Two thirds (60%) of adults with important financial information online haven’t told their next of kin about their online financial accounts
Whereas one in ten have thought about their Facebook account when they die
Over three-quarters (78%) of todays under 45s don’t have a will
- Almost half of parents don’t have plans for their children in the event of their death
As we live in an increasingly digitalised world, research shows that people aren’t keeping up with documenting their financial affairs, according to new online findings from Lloyds Bank, which reveals exactly how prepared the nation is for death.
The research revealed that nearly two thirds (60%) of British adults with important financial information online haven’t told their next of kin about their online accounts. This is in stark contrast to the majority of people being clear about their paper finances and even more trivial concerns - more than one in 10 (11%) said that they’d considered what will happen to their Facebook page in the event of their death.
To help navigate through the complexities of a loved one’s accounts, Lloyds Bank’s Bereavement team offers specially trained1 advisers that provide help and guidance face to face or over the telephone.
In line with advancing technology, life expectancy in the UK has reached its highest ever levels prompting people to think they have more time to prepare. This has created a nation at risk of being unprepared, with more than three-quarters (78%) of todays under 45s, and as many as nine in ten (89%) of under 35 year olds without a will.
Not only is the fate of many people’s finances undetermined, 2 in 5 (43%) of parents to under 18’s have not planned for their children’s future in the event of their death, including over 1 in 10 (13%) parents that have never even thought about it.
The study shows that an average of 2.9million children2 could be without an appointed legal guardian if their parents passed away. Worryingly, a fifth (22%) of parents surveyed said that they are reluctant to prepare because they have a fear of death, while a quarter (25%) said that they simply haven’t found the time to make necessary arrangements.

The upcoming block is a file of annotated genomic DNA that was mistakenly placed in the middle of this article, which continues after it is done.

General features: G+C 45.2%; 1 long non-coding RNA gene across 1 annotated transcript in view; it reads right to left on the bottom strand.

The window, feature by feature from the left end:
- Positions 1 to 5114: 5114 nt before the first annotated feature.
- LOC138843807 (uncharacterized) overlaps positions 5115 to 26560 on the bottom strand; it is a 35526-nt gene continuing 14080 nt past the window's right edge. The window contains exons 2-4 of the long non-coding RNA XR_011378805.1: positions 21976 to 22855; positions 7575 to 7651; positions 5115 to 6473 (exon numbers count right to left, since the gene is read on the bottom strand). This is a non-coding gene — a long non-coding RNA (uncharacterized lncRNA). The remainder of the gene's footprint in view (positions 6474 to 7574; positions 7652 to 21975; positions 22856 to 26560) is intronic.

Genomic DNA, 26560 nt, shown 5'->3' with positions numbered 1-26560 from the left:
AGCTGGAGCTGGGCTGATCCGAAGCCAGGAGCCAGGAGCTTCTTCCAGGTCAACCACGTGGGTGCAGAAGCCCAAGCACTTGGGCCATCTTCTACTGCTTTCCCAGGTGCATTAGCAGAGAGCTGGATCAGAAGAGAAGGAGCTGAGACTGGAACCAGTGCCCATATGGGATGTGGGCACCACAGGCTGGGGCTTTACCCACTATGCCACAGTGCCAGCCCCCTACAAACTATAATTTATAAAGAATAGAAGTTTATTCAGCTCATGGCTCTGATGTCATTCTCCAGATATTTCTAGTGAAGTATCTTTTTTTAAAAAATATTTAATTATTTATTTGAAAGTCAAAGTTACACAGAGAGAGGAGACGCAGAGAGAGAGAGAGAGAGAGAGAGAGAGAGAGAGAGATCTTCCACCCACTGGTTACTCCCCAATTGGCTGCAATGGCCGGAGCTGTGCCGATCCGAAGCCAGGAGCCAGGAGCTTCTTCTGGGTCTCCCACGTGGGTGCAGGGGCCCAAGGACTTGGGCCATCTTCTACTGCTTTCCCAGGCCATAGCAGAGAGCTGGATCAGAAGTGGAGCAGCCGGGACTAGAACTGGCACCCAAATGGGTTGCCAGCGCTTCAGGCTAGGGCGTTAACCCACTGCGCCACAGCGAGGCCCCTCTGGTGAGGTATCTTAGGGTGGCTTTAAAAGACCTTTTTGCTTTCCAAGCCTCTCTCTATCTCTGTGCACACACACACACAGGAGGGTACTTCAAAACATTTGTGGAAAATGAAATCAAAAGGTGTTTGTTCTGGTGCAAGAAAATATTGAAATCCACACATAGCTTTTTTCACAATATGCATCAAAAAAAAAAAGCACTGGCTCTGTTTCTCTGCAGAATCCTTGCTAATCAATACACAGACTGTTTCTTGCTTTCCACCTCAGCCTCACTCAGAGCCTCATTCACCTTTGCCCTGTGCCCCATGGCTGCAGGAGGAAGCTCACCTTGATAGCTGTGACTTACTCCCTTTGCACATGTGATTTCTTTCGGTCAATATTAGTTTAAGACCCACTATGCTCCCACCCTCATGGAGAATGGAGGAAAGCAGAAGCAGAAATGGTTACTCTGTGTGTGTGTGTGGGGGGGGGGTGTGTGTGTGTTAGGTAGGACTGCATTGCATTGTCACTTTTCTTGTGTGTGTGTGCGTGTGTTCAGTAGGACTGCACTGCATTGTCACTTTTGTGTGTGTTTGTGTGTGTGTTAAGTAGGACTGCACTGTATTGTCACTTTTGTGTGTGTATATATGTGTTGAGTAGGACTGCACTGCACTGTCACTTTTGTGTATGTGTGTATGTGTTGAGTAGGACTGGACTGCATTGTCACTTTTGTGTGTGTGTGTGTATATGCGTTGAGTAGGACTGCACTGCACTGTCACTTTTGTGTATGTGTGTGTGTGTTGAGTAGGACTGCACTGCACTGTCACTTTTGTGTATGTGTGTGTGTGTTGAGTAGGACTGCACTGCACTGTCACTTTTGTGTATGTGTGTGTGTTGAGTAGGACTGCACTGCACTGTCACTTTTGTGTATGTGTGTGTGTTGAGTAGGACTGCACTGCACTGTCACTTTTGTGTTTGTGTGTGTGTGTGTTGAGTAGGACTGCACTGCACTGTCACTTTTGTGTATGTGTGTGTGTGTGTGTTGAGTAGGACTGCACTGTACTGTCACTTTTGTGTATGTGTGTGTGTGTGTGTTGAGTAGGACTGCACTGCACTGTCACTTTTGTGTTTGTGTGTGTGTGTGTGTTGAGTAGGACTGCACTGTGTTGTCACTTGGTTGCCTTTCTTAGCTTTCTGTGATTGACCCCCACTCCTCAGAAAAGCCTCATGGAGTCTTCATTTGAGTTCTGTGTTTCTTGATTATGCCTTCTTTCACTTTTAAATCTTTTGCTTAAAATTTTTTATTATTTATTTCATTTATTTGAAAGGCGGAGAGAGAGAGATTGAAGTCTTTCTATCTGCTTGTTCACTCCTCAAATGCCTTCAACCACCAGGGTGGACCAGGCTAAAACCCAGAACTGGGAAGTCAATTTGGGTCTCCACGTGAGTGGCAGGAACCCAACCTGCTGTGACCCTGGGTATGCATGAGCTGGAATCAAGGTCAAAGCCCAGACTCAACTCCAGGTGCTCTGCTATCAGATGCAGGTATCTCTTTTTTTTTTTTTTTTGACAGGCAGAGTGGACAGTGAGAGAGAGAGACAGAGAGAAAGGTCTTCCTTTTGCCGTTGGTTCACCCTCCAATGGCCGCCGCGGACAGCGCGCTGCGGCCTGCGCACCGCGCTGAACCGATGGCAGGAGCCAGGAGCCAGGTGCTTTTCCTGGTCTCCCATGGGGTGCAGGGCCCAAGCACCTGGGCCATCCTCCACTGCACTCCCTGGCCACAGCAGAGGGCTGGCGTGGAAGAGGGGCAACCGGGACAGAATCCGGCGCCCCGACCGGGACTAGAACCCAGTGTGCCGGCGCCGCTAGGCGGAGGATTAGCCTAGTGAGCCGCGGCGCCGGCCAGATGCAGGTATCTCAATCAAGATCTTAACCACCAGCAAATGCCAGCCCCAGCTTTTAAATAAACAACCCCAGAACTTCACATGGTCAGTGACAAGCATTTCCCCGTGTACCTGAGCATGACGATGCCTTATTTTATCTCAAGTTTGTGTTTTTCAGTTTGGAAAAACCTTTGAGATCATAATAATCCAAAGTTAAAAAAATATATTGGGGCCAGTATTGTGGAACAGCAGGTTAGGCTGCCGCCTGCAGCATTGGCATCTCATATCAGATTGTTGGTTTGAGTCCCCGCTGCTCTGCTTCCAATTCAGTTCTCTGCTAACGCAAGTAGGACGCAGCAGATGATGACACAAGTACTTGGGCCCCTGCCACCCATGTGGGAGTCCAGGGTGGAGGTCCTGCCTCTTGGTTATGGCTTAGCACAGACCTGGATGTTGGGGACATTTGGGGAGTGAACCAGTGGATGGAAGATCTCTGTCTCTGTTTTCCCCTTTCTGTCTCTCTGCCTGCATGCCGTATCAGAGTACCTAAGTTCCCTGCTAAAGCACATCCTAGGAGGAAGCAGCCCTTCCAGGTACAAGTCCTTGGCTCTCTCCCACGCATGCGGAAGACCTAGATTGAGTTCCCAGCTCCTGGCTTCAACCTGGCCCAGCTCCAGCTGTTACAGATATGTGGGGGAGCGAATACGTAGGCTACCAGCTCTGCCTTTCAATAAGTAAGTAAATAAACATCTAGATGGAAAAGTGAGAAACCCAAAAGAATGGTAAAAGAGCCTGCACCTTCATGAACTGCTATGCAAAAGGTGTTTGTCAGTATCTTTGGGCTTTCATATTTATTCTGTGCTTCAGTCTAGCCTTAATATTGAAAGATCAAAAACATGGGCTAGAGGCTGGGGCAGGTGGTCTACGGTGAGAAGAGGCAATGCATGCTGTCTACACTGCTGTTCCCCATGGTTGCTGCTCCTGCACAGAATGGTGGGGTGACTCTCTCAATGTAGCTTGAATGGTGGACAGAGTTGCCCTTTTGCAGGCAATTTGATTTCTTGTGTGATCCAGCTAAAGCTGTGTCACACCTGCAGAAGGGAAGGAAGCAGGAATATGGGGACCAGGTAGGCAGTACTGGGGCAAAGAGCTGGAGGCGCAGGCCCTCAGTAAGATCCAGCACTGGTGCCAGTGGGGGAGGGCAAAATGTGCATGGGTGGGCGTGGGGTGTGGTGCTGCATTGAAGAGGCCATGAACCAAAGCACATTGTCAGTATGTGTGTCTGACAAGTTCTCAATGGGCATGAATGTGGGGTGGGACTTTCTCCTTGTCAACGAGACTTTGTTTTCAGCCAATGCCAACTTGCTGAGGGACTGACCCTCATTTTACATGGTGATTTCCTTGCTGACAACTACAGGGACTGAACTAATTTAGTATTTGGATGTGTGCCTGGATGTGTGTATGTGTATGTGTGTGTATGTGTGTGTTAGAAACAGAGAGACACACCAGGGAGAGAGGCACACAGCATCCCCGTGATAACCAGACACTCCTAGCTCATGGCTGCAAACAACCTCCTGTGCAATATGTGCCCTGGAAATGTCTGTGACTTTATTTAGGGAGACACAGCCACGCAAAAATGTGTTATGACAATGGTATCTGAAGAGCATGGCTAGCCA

True to the nation’s typical ‘stiff upper lip’, over a third (38%) of respondents said that they’d never spoken to their loved ones about their personal and financial affairs in the event of their death. Most averse to these conversations are men (43%), compared to 34% of women. Regionally, Londoners (42%) and people in the North (43%) are amongst those most likely to avoid the topic.
Robin Bulloch, Managing Director, Lloyds Bank, said:
“We all embrace technological advancement but this does mean that people need to make sure that they’re taking as much care of their online finances now we operate in a more paperless society.
“It’s not easy for anyone to think about a time when they won’t be around, and often even tougher to talk about it. But our research shows that those who are left to organise the financial affairs of a loved one once they’ve passed away could be facing a challenging task. Either wills are not set out, accounts are not easily located or children are without legally binding guardianship. During what’s already a difficult time, this can add further pressure and upset.
“Most of us will naturally turn to family or friends to help manage a loved one’s affairs, however over a third of us don’t feel confident to manage their finances. This can include anything from accessing bank accounts to sorting out investments and pensions.”
Lloyds Bank is committed to supporting family members of the recently deceased through its bereavement team. Our specially trained1 bereavement advisers will provide help and guidance face to face or over the telephone on how to navigate the complexities of your loved one’s accounts and can help you gain access to funds to cover funeral expenses if required. This support can help to take away further stress and worry at what is always a difficult time. This includes only having to ‘Tell us Once’ across our retail brands of Lloyds Banking Group, for example Bank of Scotland, Lloyds Bank, Halifax, and Birmingham Midshires, even where the representative is unaware of products and relationships held elsewhere in the Group.